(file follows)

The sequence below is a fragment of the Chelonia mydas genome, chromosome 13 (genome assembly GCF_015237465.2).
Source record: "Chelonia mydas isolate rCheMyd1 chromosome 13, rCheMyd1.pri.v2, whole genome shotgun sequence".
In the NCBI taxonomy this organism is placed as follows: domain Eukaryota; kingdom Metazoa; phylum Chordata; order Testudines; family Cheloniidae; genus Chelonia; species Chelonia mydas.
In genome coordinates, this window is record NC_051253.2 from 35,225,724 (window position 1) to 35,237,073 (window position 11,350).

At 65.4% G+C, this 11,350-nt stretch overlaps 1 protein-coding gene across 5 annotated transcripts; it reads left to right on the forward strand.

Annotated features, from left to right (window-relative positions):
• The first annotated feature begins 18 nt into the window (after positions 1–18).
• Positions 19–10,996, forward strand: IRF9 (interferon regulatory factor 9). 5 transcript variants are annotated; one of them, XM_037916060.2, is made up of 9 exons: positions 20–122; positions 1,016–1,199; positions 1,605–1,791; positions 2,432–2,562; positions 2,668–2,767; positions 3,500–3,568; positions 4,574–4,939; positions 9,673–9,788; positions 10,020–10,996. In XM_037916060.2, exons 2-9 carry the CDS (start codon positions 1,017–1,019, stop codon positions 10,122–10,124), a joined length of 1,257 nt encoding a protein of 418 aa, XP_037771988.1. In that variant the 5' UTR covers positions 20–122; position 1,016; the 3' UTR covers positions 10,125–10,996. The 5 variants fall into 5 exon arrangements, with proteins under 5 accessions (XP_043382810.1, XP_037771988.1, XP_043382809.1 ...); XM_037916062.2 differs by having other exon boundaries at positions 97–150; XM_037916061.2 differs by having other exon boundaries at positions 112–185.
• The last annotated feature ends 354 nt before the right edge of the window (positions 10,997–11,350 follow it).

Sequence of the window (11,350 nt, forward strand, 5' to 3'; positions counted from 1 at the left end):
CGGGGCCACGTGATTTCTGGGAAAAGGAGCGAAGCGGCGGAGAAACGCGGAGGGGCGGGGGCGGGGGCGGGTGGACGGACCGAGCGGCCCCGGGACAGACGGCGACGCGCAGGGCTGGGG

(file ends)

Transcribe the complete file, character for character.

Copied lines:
The sequence below is a fragment of the Chelonia mydas genome, chromosome 13 (genome assembly GCF_015237465.2).
Source record: "Chelonia mydas isolate rCheMyd1 chromosome 13, rCheMyd1.pri.v2, whole genome shotgun sequence".
In the NCBI taxonomy this organism is placed as follows: domain Eukaryota; kingdom Metazoa; phylum Chordata; order Testudines; family Cheloniidae; genus Chelonia; species Chelonia mydas.
In genome coordinates, this window is record NC_051253.2 from 35,225,724 (window position 1) to 35,237,073 (window position 11,350).

At 65.4% G+C, this 11,350-nt stretch overlaps 1 protein-coding gene across 5 annotated transcripts; it reads left to right on the forward strand.

Annotated features, from left to right (window-relative positions):
• The first annotated feature begins 18 nt into the window (after positions 1–18).
• Positions 19–10,996, forward strand: IRF9 (interferon regulatory factor 9). 5 transcript variants are annotated; one of them, XM_037916060.2, is made up of 9 exons: positions 20–122; positions 1,016–1,199; positions 1,605–1,791; positions 2,432–2,562; positions 2,668–2,767; positions 3,500–3,568; positions 4,574–4,939; positions 9,673–9,788; positions 10,020–10,996. In XM_037916060.2, exons 2-9 carry the CDS (start codon positions 1,017–1,019, stop codon positions 10,122–10,124), a joined length of 1,257 nt encoding a protein of 418 aa, XP_037771988.1. In that variant the 5' UTR covers positions 20–122; position 1,016; the 3' UTR covers positions 10,125–10,996. The 5 variants fall into 5 exon arrangements, with proteins under 5 accessions (XP_043382810.1, XP_037771988.1, XP_043382809.1 ...); XM_037916062.2 differs by having other exon boundaries at positions 97–150; XM_037916061.2 differs by having other exon boundaries at positions 112–185.
• The last annotated feature ends 354 nt before the right edge of the window (positions 10,997–11,350 follow it).

Sequence of the window (11,350 nt, forward strand, 5' to 3'; positions counted from 1 at the left end):
CGGGGCCACGTGATTTCTGGGAAAAGGAGCGAAGCGGCGGAGAAACGCGGAGGGGCGGGGGCGGGGGCGGGTGGACGGACCGAGCGGCCCCGGGACAGACGGCGACGCGCAGGGCTGGGG